There has been controversy in North America over cultural appropriation-the fashion industry and non-natives using aboriginal symbols. But Peter Lantin, president of the council of the Haida Nation, told the National Post "when Justin Trudeau visited...again in 2013, he seemed to take an interest in the culture and, of course, his father was technically family."Read more on the issue of appropriation and Haida tattooing here. As a follow up to the Trudeau tattoo story, the BBC has this article on tattoos of other world leaders.
Aaaand let's wrap up this news review with some quick & dirty links:
* An Australian man with a Hindu goddess tattoo angered a crowd in Bangalore, India.
* Patrick Thomas of OC Tattoo on Pet Portraits, Graphic Design, and Tattooing his Sister.
* "My Life with a Face Tattoo" is an interesting BBC video profile of one Dundee man.
* And the most tattooed city in the UK is ...
Photo by Edgar Hoill.
Tattoo artists on TV have not just shone a spotlight on the artistry within the industry but also some of its business practices. Putting on a pretty tattoo, pocketing the cash for it, and staying under the government radar doesn't work any more, at least not for very long, and especially not for those with sizable client lists. It's not just about complying with health & hygiene laws and making sure to pay the tax man. Studio owners and individual artists need to be aware of the full spectrum of government regulations that impact tattooing. [I won't even get started about artists not having health insurance.]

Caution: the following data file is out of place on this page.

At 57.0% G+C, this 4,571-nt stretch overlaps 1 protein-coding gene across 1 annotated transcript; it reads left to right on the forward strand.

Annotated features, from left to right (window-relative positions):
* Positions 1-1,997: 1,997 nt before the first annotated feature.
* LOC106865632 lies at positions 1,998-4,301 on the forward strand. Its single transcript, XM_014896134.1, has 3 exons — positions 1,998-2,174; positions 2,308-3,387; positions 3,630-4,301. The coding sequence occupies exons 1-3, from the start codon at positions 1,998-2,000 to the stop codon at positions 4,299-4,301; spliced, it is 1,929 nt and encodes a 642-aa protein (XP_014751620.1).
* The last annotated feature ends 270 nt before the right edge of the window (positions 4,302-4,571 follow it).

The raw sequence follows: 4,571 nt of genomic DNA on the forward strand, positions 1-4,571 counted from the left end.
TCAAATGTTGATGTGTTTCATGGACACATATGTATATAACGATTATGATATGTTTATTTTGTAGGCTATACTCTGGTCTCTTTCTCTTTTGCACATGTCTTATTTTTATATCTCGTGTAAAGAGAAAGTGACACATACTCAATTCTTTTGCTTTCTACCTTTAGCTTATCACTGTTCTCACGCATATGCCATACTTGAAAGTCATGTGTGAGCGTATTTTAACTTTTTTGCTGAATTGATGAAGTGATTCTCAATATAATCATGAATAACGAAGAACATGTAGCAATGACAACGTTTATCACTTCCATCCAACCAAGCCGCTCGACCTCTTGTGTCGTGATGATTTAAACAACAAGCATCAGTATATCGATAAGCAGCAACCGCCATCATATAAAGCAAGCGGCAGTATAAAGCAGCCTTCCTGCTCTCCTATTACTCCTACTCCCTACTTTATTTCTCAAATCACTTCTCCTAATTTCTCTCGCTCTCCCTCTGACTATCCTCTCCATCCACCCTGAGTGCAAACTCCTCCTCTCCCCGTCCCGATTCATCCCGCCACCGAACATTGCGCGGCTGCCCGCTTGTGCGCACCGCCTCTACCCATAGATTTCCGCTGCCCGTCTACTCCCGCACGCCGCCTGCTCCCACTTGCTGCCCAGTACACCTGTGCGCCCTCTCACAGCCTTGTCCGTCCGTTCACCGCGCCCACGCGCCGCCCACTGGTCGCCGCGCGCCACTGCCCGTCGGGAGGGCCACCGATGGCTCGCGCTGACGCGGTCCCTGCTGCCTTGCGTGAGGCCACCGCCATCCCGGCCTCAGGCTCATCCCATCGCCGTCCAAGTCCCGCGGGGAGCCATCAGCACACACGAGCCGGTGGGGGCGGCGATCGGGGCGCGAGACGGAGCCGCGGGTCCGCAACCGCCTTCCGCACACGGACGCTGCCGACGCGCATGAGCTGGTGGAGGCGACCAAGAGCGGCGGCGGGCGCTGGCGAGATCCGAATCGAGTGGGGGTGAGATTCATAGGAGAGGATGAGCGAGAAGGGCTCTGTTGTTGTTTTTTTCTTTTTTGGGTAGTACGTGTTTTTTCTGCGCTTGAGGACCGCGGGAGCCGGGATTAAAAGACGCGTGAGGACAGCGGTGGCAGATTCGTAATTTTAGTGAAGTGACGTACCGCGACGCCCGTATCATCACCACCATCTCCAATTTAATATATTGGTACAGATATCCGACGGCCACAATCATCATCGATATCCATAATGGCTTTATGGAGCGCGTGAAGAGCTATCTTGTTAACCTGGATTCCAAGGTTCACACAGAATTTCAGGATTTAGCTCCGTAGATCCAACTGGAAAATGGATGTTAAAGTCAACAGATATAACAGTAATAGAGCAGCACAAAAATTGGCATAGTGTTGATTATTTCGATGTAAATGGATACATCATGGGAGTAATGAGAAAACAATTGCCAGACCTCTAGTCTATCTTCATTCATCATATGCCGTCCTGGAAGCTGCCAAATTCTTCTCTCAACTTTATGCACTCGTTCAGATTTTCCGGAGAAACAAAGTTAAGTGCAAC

One issue that's been a topic of increasing discussion is whether tattoo artists are independent contractors or employees -- a question that has a huge impact on costs and benefits to studio owners and individual artists and also legal liabilities. I've gotten a few calls from tattooers with tons of questions because they have gotten calls from their state labor departments with their own list of questions. [I don't practice employment law and so I don't advise on it. And this post definitely shouldn't be taken as legal advice.]